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Most conferences have registration fees that can be paid online. However, some conferences (such as IBIMA) don't offer Web-based payment processing and instead require that fees be paid by (a) wire transfer or (b) by sending all credit card details (including card number, expiration date, CVV, cardholder name, signature) in a scanned attachment over standard e-mail.

Is this common practice, or should it be raising red flags?

  • In what sense a wire transfer is not online? – Miguel Oct 13 '17 at 7:47
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    “Is this common practice, or should it be raising red flags?” Unfortunately, the two are not mutually exclusive. – Pont Oct 13 '17 at 11:14
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    The thing about wire transfers may have to do with local practice. For people in the US, they're awkward and slow and expensive. For people in Europe, they're convenient and fast and cheap. So if a conference is organized in Europe, with most participants also coming from Europe, they may think it's fine for bank transfers to be the only way to pay, without really thinking that this will be a big pain for participants from other continents. – Nate Eldredge Oct 13 '17 at 13:47
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    The conference you linked seems dodgy. The journals liked to the same editor are too many and not well known. Reading some papers within the journals that are in my scope only reaffirms this feeling. Unfortunately Beall's list is not a thing anymore, but it is very likely this conference/editor was on it. One ovbious red flag is thelist of academic editors/pages listed in the conference webpage for no apparent reasons. Avoid this conference at all means. – Ander Biguri Oct 13 '17 at 15:07
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    @Ander Biguri Unrelated to the question, which is about economic practices, not about scientific quality. – Miguel Oct 13 '17 at 15:35
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(Not an answer but a long comment)

Sending credit card numbers via e-mail is a violation of the security standards of the credit card industry. See, for instance:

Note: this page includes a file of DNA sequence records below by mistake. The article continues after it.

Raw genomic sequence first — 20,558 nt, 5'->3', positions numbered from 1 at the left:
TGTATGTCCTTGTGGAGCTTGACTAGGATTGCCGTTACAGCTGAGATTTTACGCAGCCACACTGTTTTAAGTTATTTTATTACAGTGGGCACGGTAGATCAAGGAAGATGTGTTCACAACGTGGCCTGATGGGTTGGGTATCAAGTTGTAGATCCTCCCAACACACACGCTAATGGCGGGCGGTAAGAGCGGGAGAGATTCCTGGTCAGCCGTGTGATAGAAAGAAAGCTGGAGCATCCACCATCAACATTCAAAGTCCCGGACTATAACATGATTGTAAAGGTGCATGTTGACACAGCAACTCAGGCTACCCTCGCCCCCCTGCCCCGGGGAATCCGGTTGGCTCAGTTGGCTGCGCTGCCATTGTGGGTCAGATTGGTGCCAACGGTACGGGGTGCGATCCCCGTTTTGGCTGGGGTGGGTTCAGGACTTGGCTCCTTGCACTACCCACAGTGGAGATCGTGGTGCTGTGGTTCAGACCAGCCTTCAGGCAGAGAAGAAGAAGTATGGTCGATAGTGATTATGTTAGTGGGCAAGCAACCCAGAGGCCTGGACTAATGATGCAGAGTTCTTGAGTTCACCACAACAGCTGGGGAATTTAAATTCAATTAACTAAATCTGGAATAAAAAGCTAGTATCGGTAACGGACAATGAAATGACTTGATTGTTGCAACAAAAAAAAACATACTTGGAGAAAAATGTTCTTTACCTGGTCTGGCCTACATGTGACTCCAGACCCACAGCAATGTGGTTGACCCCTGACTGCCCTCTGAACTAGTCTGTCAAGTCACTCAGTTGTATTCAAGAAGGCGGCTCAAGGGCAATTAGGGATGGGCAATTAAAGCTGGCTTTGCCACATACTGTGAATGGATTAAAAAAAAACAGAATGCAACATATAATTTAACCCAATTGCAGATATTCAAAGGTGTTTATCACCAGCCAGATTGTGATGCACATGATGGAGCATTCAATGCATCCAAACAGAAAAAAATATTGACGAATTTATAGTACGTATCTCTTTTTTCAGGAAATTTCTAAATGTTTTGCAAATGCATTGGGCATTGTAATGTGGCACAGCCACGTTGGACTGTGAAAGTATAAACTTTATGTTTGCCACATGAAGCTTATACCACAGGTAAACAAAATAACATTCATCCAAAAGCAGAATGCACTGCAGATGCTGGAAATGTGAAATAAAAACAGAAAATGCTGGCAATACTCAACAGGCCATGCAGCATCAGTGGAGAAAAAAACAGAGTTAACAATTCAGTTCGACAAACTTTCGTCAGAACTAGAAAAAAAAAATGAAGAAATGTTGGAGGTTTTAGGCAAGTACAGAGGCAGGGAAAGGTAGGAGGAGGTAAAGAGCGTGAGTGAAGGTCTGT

If you report the conference to your credit card issuer, they will risk a fine. The conference will then have to switch to another means of communicating credit card numbers that complies with these directives, such as an electronic payment form, fax or snail mail (sigh).

Note that these are indeed arguably more secure than e-mail, because they are much less vulnerable to remote hacking.

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One of the big conferences in my field did this. I facepalmed, but ended up mailing a scan of a form with my credit card details.

Unfortunately, conferences are organized by researchers, who are generally not event planning experts. They are likely to select the cheapest or easiest to set up solution, and not follow best practices. That makes it sometimes difficult to tell the difference from scams.

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    "Unfortunately, conferences are organized by researchers, who are generally not event planning experts. They are likely to select the cheapest or easiest to set up solution, and not follow best practices." I feel this is a bit too general statement: Some universities provide services for this purpose. For example, when we organized a conference, setting up the webpage for signing up and paying was handled by people who actually were kind of experts. But unfortunately, as your answer shows, it's not the same everywhere. – JiK Oct 13 '17 at 12:07
  • (cont'd) My point being, the current state is not something that we necessarily need to accept (although this answer kinda might seem to imply it in a way). I would encourage researchers to do what they can to get more and more universities offer such services. So we can have solutions that are both "easiest to set up" and secure and practical. – JiK Oct 13 '17 at 12:12
  • @JiK That sounds amazing and I've never heard of it before. Hundreds of graduate students would cry out in relief if such a service became more generally available. – nengel Oct 14 '17 at 2:02

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